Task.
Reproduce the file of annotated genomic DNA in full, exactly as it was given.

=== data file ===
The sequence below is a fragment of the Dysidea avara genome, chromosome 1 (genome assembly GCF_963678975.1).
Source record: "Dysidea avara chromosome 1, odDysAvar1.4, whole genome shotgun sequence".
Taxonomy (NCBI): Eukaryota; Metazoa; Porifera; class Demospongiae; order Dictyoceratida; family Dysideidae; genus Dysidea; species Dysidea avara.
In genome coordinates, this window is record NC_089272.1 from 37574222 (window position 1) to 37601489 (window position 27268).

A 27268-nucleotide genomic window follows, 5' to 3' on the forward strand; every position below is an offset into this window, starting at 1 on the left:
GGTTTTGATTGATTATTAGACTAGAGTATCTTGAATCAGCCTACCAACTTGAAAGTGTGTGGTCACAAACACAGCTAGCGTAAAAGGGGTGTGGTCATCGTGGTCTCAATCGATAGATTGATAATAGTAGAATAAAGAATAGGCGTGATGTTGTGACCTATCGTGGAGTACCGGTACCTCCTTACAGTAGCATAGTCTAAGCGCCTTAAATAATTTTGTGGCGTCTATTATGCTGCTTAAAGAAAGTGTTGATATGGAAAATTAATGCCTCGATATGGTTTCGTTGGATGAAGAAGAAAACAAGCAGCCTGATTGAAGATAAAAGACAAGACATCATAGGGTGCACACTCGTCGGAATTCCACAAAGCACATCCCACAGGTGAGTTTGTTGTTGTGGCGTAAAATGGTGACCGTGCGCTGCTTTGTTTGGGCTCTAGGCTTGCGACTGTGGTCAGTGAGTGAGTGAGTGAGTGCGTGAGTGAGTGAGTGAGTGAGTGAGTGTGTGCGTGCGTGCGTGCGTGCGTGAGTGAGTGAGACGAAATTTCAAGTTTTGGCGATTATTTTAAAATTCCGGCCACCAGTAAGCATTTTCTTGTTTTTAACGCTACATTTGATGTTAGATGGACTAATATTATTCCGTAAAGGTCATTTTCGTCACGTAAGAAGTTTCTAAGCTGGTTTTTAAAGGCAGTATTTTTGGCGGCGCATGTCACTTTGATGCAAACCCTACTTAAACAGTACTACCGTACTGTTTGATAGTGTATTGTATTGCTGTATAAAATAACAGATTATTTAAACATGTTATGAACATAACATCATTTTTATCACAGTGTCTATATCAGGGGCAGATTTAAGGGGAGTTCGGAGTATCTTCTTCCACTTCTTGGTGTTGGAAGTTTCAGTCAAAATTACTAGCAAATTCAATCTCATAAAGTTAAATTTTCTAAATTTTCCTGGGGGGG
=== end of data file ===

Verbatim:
The sequence below is a fragment of the Dysidea avara genome, chromosome 1 (genome assembly GCF_963678975.1).
Source record: "Dysidea avara chromosome 1, odDysAvar1.4, whole genome shotgun sequence".
Taxonomy (NCBI): Eukaryota; Metazoa; Porifera; class Demospongiae; order Dictyoceratida; family Dysideidae; genus Dysidea; species Dysidea avara.
In genome coordinates, this window is record NC_089272.1 from 37574222 (window position 1) to 37601489 (window position 27268).

A 27268-nucleotide genomic window follows, 5' to 3' on the forward strand; every position below is an offset into this window, starting at 1 on the left:
GGTTTTGATTGATTATTAGACTAGAGTATCTTGAATCAGCCTACCAACTTGAAAGTGTGTGGTCACAAACACAGCTAGCGTAAAAGGGGTGTGGTCATCGTGGTCTCAATCGATAGATTGATAATAGTAGAATAAAGAATAGGCGTGATGTTGTGACCTATCGTGGAGTACCGGTACCTCCTTACAGTAGCATAGTCTAAGCGCCTTAAATAATTTTGTGGCGTCTATTATGCTGCTTAAAGAAAGTGTTGATATGGAAAATTAATGCCTCGATATGGTTTCGTTGGATGAAGAAGAAAACAAGCAGCCTGATTGAAGATAAAAGACAAGACATCATAGGGTGCACACTCGTCGGAATTCCACAAAGCACATCCCACAGGTGAGTTTGTTGTTGTGGCGTAAAATGGTGACCGTGCGCTGCTTTGTTTGGGCTCTAGGCTTGCGACTGTGGTCAGTGAGTGAGTGAGTGAGTGCGTGAGTGAGTGAGTGAGTGAGTGAGTGTGTGCGTGCGTGCGTGCGTGCGTGAGTGAGTGAGACGAAATTTCAAGTTTTGGCGATTATTTTAAAATTCCGGCCACCAGTAAGCATTTTCTTGTTTTTAACGCTACATTTGATGTTAGATGGACTAATATTATTCCGTAAAGGTCATTTTCGTCACGTAAGAAGTTTCTAAGCTGGTTTTTAAAGGCAGTATTTTTGGCGGCGCATGTCACTTTGATGCAAACCCTACTTAAACAGTACTACCGTACTGTTTGATAGTGTATTGTATTGCTGTATAAAATAACAGATTATTTAAACATGTTATGAACATAACATCATTTTTATCACAGTGTCTATATCAGGGGCAGATTTAAGGGGAGTTCGGAGTATCTTCTTCCACTTCTTGGTGTTGGAAGTTTCAGTCAAAATTACTAGCAAATTCAATCTCATAAAGTTAAATTTTCTAAATTTTCCTGGGGGGG